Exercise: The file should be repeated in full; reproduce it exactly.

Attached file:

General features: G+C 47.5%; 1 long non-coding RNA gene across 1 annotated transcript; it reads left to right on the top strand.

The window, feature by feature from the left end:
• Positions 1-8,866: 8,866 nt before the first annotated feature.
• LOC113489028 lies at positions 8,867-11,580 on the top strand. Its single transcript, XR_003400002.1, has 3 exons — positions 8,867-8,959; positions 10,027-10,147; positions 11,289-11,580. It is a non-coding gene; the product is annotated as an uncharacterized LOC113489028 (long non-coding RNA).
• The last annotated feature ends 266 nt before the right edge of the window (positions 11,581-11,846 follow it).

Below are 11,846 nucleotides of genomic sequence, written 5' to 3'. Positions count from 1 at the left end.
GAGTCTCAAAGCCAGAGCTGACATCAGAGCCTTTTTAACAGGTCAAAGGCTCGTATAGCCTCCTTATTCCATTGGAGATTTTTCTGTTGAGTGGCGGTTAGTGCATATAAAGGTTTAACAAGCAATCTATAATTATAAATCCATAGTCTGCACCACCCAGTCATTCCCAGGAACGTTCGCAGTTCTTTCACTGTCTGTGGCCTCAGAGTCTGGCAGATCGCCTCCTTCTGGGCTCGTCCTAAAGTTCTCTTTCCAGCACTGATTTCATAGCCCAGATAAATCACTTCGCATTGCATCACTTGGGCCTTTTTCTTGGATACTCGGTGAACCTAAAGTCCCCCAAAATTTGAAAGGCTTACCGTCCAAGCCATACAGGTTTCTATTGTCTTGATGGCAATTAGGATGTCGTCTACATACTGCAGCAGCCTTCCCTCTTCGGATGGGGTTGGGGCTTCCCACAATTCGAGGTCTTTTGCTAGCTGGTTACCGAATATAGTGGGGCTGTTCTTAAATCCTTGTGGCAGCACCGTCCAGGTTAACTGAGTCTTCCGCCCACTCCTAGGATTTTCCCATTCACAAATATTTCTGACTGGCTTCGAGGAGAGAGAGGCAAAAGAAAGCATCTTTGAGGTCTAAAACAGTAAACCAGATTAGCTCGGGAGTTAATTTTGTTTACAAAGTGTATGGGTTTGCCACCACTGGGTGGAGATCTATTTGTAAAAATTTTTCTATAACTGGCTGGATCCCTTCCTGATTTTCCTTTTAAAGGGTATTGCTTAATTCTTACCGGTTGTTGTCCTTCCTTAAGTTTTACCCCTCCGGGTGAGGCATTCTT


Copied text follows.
General features: G+C 47.5%; 1 long non-coding RNA gene across 1 annotated transcript; it reads left to right on the top strand.

The window, feature by feature from the left end:
• Positions 1-8,866: 8,866 nt before the first annotated feature.
• LOC113489028 lies at positions 8,867-11,580 on the top strand. Its single transcript, XR_003400002.1, has 3 exons — positions 8,867-8,959; positions 10,027-10,147; positions 11,289-11,580. It is a non-coding gene; the product is annotated as an uncharacterized LOC113489028 (long non-coding RNA).
• The last annotated feature ends 266 nt before the right edge of the window (positions 11,581-11,846 follow it).

Below are 11,846 nucleotides of genomic sequence, written 5' to 3'. Positions count from 1 at the left end.
GAGTCTCAAAGCCAGAGCTGACATCAGAGCCTTTTTAACAGGTCAAAGGCTCGTATAGCCTCCTTATTCCATTGGAGATTTTTCTGTTGAGTGGCGGTTAGTGCATATAAAGGTTTAACAAGCAATCTATAATTATAAATCCATAGTCTGCACCACCCAGTCATTCCCAGGAACGTTCGCAGTTCTTTCACTGTCTGTGGCCTCAGAGTCTGGCAGATCGCCTCCTTCTGGGCTCGTCCTAAAGTTCTCTTTCCAGCACTGATTTCATAGCCCAGATAAATCACTTCGCATTGCATCACTTGGGCCTTTTTCTTGGATACTCGGTGAACCTAAAGTCCCCCAAAATTTGAAAGGCTTACCGTCCAAGCCATACAGGTTTCTATTGTCTTGATGGCAATTAGGATGTCGTCTACATACTGCAGCAGCCTTCCCTCTTCGGATGGGGTTGGGGCTTCCCACAATTCGAGGTCTTTTGCTAGCTGGTTACCGAATATAGTGGGGCTGTTCTTAAATCCTTGTGGCAGCACCGTCCAGGTTAACTGAGTCTTCCGCCCACTCCTAGGATTTTCCCATTCACAAATATTTCTGACTGGCTTCGAGGAGAGAGAGGCAAAAGAAAGCATCTTTGAGGTCTAAAACAGTAAACCAGATTAGCTCGGGAGTTAATTTTGTTTACAAAGTGTATGGGTTTGCCACCACTGGGTGGAGATCTATTTGTAAAAATTTTTCTATAACTGGCTGGATCCCTTCCTGATTTTCCTTTTAAAGGGTATTGCTTAATTCTTACCGGTTGTTGTCCTTCCTTAAGTTTTACCCCTCCGGGTGAGGCATTCTT